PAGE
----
Their design will be stolen.
Their wits will outlast gold.
My eyes seek historical rest from the kiss-
kiss theater below; Strom Thurmond’s
I search the tops of yellow pine while my
fingers reach, catch, pinch my father’s
Long before AC African people did the
math: how to cool down the hot air of
If I could descend, without being trotted
out by some roughrider driven by his
submarine dreams, this is what I’d take
my time and scribble into the three-tiered,
white créme wedding cake:
Filibuster. States’ Rights. The Grand Inquisition
of the great Thurgood Marshall. This wedding
reception would not have been possible without
the Civil Rights Act of 1957 (opposed by
The Dixiecrat senator has not worn his
sandy seersucker fedora to the vows.
The top of Strom Thurmond’s bald head
reveals a birthmark tattooed in contrapposto
pose: Segregation Forever.
All my life he has been the face of hatred;
the blue eyes of the Confederate flag,
the pasty bald of white men pulling wooly
heads up into the dark skirts of trees,
the sharp, slobbering, amber teeth of
German shepherds, still clenched inside
the tissue-thin, (still marching), band-leader
legs of Black schoolteachers, the single-
minded pupae growing between the legs of
white boys crossing the tracks, ready to
force Black girls into fifth-grade positions,
Palmetto state-sanctioned sex 101.
I didn’t want to dance with him.
My young cousin arrives at my elbow.
Her beautiful lips the color of soft-skin
mangoes. She pulls, teasing the stitches
of my satin bridesmaid gown, “You better
go on down there and dance with Strom—
while he still has something left.”
I don’t tell her it is unsouthern for her
to call him by his first name, as if they
are familiar. I don’t tell her: To bear
witness to marriage is to believe that
everything moving through the sweet
wedding air can be confidently, left—
I stand on the landing high above the
beginnings of Love, holding a plastic
champagne flute, drinking in the warm
June air of South Carolina. I hear my
youngest brother’s top hat joy. Looking
down I find him, deep in the giddy crowd,
modern, integrated, interpretive.
For ten seconds I consider dancing with
Strom. His Confederate hands touch
every shoulder, finger, back that I love.
I listen to the sound of Black laughter
shimmying. All worry floats beyond
the gurgling submarine bubbles,
the white railing, every drop of
I close my eyes and Uncle Freddie
appears out of a baby’s breath of fog.
(The dead are never porch bound.)
He moves with ease where I cannot.
He walks out on the rice-thrown air,
heaving a lightning bolt instead of
a wave. Suddenly, there is a table set,
complete with 1963 dining room stars,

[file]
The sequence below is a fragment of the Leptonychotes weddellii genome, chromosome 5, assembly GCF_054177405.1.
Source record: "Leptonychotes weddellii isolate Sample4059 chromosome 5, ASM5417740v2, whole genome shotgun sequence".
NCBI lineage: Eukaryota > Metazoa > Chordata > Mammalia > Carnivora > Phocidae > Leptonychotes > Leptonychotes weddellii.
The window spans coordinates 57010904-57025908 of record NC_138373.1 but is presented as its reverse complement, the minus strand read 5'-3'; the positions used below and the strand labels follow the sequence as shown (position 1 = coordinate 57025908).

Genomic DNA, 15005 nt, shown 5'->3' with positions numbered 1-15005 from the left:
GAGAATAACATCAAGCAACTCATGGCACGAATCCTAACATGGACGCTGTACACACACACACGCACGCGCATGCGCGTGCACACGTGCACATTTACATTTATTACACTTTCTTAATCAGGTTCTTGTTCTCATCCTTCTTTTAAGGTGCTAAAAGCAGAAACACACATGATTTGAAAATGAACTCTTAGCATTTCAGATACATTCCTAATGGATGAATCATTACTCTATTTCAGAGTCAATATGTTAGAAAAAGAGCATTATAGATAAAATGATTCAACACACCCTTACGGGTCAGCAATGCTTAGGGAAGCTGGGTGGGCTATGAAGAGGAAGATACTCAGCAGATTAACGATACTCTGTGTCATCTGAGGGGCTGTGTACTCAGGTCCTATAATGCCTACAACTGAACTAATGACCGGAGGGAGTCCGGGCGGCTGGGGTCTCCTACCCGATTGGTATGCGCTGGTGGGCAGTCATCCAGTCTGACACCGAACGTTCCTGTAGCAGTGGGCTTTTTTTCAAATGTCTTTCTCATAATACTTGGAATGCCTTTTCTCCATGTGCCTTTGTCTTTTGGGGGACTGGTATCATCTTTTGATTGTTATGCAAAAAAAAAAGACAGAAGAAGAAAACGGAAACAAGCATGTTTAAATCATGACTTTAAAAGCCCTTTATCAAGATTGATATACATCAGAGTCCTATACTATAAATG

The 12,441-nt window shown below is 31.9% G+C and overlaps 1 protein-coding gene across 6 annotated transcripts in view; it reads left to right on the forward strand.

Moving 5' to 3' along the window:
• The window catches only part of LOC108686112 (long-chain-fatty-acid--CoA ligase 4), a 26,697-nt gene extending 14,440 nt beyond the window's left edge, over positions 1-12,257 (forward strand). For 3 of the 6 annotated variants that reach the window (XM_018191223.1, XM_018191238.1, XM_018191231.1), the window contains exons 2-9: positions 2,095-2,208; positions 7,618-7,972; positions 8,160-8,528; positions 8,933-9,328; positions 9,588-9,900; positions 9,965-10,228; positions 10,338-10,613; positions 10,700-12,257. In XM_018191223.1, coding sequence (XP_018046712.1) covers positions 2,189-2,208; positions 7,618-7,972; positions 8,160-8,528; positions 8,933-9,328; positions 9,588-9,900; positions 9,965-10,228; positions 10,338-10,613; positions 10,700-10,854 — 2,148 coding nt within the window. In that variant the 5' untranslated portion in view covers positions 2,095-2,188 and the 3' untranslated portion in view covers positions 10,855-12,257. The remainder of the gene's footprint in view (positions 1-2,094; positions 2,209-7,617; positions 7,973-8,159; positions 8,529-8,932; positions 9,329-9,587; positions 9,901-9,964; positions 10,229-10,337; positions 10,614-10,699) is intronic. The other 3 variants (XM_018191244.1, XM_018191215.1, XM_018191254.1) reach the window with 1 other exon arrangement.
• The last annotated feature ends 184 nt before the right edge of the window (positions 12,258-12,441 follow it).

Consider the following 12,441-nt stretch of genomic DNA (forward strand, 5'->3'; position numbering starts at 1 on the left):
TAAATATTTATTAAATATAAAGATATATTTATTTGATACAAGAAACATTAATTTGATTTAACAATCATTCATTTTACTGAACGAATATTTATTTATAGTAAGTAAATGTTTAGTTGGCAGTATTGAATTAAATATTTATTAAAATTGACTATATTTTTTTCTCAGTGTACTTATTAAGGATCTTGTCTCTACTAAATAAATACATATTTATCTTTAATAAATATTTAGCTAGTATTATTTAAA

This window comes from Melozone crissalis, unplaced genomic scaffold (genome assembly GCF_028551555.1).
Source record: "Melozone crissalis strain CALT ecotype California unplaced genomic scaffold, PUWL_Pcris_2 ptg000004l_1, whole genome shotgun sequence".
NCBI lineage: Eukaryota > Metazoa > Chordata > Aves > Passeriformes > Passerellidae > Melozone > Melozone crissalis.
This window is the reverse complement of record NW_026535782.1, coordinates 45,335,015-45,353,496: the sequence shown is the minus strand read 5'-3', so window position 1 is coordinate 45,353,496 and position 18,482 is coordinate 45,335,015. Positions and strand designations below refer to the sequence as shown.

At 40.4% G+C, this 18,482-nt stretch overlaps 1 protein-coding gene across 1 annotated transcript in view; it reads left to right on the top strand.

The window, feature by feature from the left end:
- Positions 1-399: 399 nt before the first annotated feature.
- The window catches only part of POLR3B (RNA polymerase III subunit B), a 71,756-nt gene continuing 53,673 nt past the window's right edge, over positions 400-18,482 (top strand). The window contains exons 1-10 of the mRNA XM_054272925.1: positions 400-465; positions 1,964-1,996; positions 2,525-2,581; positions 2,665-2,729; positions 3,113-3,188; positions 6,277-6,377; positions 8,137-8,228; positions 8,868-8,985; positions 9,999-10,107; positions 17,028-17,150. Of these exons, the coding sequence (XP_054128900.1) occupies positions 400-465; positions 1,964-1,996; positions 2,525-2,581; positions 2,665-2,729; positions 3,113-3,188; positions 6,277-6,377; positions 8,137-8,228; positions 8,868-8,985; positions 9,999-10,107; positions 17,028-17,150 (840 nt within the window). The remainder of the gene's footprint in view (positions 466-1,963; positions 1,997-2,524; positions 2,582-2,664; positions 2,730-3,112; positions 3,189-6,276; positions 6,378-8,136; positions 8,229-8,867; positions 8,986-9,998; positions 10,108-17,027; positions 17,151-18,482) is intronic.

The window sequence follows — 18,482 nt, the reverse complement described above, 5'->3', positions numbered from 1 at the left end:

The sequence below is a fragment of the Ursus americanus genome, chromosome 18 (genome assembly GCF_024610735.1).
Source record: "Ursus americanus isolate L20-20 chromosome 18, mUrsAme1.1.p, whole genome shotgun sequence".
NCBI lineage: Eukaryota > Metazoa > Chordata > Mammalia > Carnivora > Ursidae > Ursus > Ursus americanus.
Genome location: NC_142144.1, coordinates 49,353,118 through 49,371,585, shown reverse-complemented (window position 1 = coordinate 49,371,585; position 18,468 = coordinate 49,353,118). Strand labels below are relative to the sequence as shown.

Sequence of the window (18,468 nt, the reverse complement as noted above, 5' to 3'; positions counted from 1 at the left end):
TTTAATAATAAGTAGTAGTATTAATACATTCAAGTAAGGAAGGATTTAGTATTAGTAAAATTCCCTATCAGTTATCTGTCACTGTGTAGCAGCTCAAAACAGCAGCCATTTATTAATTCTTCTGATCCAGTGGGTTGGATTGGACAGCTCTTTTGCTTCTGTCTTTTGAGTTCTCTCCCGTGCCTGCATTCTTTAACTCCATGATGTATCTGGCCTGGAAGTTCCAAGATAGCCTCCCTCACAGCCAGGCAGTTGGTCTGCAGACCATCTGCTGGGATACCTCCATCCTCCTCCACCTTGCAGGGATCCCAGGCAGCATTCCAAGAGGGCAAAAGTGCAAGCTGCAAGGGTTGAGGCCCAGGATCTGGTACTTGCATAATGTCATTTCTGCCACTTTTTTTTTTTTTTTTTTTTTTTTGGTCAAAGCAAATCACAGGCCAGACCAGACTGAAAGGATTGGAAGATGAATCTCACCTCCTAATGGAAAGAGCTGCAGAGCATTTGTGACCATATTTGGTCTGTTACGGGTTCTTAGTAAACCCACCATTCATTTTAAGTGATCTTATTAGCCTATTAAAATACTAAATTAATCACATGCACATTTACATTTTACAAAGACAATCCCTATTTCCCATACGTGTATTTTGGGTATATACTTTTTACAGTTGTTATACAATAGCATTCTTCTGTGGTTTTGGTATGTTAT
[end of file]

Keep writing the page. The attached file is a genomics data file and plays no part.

they twinkle twinkle up & behind him.
Thelonious, Martin, Malcolm, Nina,
Dakota, all mouths Negro wide &
open have come to sing me down.
His tattered almanac sleeps curled like
a wintering slug in his back pocket.
His dark Dogon eyes jet to the scene
below, then zoom past me until they are
lost in the waning sugilite sky. Turning
in the shadows of the wheat fields,
he whispers a truth plucked from
the foreword tucked in his back pocket:
Veritas: Black people will forgive you
quicker than you can say Orangeburg
History does not keep books on the
handiwork of slaves. But the enslaved
who built this Big House, long before
I arrived for this big wedding, knew
the power of a porch.
This native necessity of nailing down
a place, for the cooling off of air,
in order to lift the friendly, the kindly,
the so politely, the in-love-ly, jubilant,
into the arms of the grand peculiar,
for the greater good of
the public spectacular:
“Dancing with Strom” from Head Off & Split, © 2011 by Nikky Finney – Northwestern University Press
Nikki Finney answered a question about the Supreme Court’s 2013 decision invalidating part of the Voting Rights Act of 1965:
“…We do not live in a post-racial America…I’m always an optimist, but I’m also a realist. It’s going to change by people talking about it, by art, by keeping it in front of our faces. You can talk about tough things without indicting, without pointing your finger and jumping up on the table and making people feel terrible about who they are. That’s the humanity part. I want to have that conversation with people.”
I think all of these poems are part of that conversation.
- Ethiopian children with seedlings
- Birthday cake
- Mother and child in kitchenette flat, Chicago 1941 – by Russell Lee
- Woman drinking coke in 1960s
- Little girls on the beach
- Porch of the Lighthouse Inn, Tybee Island
Word Cloud photo by Larry Cloud